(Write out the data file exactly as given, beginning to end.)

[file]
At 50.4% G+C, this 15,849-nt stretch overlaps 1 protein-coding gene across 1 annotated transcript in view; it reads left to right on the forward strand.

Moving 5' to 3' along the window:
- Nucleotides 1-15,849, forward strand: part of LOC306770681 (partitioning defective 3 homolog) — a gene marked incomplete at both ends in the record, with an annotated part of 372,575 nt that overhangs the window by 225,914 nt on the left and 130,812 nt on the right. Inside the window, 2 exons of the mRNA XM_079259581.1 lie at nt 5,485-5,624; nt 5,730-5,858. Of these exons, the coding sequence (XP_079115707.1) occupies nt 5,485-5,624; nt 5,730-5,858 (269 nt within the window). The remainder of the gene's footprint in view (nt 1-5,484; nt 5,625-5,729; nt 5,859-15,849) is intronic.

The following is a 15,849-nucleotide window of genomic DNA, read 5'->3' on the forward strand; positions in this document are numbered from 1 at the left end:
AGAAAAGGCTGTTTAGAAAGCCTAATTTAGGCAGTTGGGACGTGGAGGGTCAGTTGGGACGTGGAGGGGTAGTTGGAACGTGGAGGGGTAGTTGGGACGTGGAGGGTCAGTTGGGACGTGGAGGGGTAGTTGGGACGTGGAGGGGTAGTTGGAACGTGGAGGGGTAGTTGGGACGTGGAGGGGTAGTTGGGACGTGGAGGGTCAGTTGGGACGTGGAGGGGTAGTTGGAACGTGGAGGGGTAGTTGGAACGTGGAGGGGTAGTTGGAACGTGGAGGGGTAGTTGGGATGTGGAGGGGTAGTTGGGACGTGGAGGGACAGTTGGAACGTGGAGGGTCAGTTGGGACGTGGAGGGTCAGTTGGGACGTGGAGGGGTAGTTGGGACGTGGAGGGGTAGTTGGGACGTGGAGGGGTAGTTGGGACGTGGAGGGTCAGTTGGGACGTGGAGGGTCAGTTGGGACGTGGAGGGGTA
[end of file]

At 50.4% G+C, this 15,849-nt stretch overlaps 1 protein-coding gene across 1 annotated transcript in view; it reads left to right on the forward strand.

Moving 5' to 3' along the window:
- Nucleotides 1-15,849, forward strand: part of LOC306770681 (partitioning defective 3 homolog) — a gene marked incomplete at both ends in the record, with an annotated part of 372,575 nt that overhangs the window by 225,914 nt on the left and 130,812 nt on the right. Inside the window, 2 exons of the mRNA XM_079259581.1 lie at nt 5,485-5,624; nt 5,730-5,858. Of these exons, the coding sequence (XP_079115707.1) occupies nt 5,485-5,624; nt 5,730-5,858 (269 nt within the window). The remainder of the gene's footprint in view (nt 1-5,484; nt 5,625-5,729; nt 5,859-15,849) is intronic.

The following is a 15,849-nucleotide window of genomic DNA, read 5'->3' on the forward strand; positions in this document are numbered from 1 at the left end:
AGAAAAGGCTGTTTAGAAAGCCTAATTTAGGCAGTTGGGACGTGGAGGGTCAGTTGGGACGTGGAGGGGTAGTTGGAACGTGGAGGGGTAGTTGGGACGTGGAGGGTCAGTTGGGACGTGGAGGGGTAGTTGGGACGTGGAGGGGTAGTTGGAACGTGGAGGGGTAGTTGGGACGTGGAGGGGTAGTTGGGACGTGGAGGGTCAGTTGGGACGTGGAGGGGTAGTTGGAACGTGGAGGGGTAGTTGGAACGTGGAGGGGTAGTTGGAACGTGGAGGGGTAGTTGGGATGTGGAGGGGTAGTTGGGACGTGGAGGGACAGTTGGAACGTGGAGGGTCAGTTGGGACGTGGAGGGTCAGTTGGGACGTGGAGGGGTAGTTGGGACGTGGAGGGGTAGTTGGGACGTGGAGGGGTAGTTGGGACGTGGAGGGTCAGTTGGGACGTGGAGGGTCAGTTGGGACGTGGAGGGGTA